There are no domestic terrorist groups with the intention or capability to conduct terrorist attacks in Barbados. The country's relatively close relations with the United Kingdom and the United States could motivate terrorist groups to target the tourism sector, especially should Caribbean Islamic State fighters return to the region, although such risks are low. Barbadian authorities are likely to continue carrying out training activities to mitigate potential threats from international groups, particularly against countries considered "soft targets" or those closely allied to the United States.

Last update: September 3, 2020


Violent crime rates have risen rapidly in recent years. In 2019, there were 49 homicides recorded, up from 28 in 2018. By mid-July 2020, there had been an additional 23 murders committed on the island. Overall, the majority of crime is non-violent, such as petty theft, burglary, and marijuana use. Crime has not significantly affected the tourism industry or business operations. Minor crime against property represents the bulk of offences recorded. Despite comprehensive legislation and financial regulations, the country remains susceptible to money laundering owing to its substantial offshore financial sector.

Last update: August 28, 2020

War Risks

Interstate war risks are low. Barbados retains positive diplomatic ties with its neighbours and the country is a prominent member of the Caribbean Community (CARICOM). Barbados's bilateral relations with Trinidad and Tobago improved following the 2006 resolution of a long-standing dispute over the delimitation of the two countries’ Exclusive Economic Zones, and the two countries have strong trade links.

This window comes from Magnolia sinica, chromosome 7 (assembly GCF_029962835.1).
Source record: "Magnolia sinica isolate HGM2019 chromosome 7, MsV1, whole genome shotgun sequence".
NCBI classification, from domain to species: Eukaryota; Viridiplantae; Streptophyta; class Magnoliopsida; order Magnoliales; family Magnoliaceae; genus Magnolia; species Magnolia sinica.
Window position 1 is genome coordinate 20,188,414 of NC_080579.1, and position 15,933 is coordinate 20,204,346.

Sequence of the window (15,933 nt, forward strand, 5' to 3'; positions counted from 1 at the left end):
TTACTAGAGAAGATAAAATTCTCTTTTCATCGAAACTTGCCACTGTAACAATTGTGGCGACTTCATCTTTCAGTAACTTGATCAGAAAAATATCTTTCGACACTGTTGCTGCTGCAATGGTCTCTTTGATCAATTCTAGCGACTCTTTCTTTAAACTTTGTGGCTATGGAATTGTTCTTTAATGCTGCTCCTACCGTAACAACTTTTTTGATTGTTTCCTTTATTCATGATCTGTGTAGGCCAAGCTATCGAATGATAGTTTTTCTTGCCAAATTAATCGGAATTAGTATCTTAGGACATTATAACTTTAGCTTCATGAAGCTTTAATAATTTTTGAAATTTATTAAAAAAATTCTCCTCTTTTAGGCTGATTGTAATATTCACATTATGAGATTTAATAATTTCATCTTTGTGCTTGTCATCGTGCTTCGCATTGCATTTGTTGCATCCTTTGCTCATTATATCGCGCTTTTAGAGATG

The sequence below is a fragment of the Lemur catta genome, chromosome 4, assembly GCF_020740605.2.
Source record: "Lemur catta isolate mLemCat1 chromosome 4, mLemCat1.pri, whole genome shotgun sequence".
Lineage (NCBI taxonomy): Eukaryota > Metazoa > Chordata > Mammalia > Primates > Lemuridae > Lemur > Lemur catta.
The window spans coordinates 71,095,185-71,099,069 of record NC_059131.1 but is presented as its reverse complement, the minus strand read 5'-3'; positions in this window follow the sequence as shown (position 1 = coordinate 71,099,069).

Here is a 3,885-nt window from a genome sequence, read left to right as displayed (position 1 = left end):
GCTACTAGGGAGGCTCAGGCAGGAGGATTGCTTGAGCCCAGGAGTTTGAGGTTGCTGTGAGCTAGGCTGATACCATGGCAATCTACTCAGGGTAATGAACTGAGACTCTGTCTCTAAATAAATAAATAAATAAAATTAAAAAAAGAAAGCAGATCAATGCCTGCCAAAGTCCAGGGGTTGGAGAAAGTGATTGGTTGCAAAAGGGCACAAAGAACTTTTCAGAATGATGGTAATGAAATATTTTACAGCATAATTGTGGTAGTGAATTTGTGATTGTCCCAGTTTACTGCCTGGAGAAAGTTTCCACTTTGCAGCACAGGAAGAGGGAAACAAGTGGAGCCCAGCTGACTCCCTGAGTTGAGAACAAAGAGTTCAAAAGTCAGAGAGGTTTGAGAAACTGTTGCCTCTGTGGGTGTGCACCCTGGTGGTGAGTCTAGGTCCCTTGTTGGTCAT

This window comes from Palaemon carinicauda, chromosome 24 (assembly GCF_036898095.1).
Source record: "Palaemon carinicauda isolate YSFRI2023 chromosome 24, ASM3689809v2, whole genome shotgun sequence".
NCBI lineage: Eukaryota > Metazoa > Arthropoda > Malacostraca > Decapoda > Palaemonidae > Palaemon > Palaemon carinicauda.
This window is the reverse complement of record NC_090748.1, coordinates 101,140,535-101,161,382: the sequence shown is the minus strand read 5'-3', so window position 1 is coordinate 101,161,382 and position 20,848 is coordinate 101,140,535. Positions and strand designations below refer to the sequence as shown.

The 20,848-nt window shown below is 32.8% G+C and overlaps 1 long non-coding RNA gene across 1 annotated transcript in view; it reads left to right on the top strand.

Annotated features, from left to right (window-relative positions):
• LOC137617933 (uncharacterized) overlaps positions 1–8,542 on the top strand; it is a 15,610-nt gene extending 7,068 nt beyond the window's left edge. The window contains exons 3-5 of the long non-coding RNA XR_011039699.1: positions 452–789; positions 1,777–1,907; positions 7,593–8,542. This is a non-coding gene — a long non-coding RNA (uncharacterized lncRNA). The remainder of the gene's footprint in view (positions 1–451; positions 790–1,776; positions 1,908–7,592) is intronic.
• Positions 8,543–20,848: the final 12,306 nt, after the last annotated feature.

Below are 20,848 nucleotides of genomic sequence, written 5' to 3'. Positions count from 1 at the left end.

Last update: September 3, 2020

Social Stability


Labour unions are not militant and incidents of industrial action are usually quickly resolved, without posing property damage risks. Strikes generally affect the education, health, transport and utilities sectors. The austerity that will likely be required owing to the COVID-19-virus impact on the economy will increase the likelihood of anti-government protests in the 12-month outlook. Environmental protests are usually small-scale, with only dozens of protesters. Increased offshore oil exploration scheduled over the next year raises the likelihood of local opposition. In mid-2020, there were a number of small-scale peaceful protests outside the US Embassy in Bridgetown relating to the Black Lives Matter movement.

Last update: August 28, 2020

Health Risk


Vaccines Required to Enter the Country

Yellow fever: There is no risk of contracting yellow fever in Barbados. However, the government requires proof of vaccination for travelers arriving from countries with a risk of yellow fever transmission. A single dose of YF vaccine is sufficient to confer sustained life-long immunity against the disease.

Vaccines Recommended for All Travelers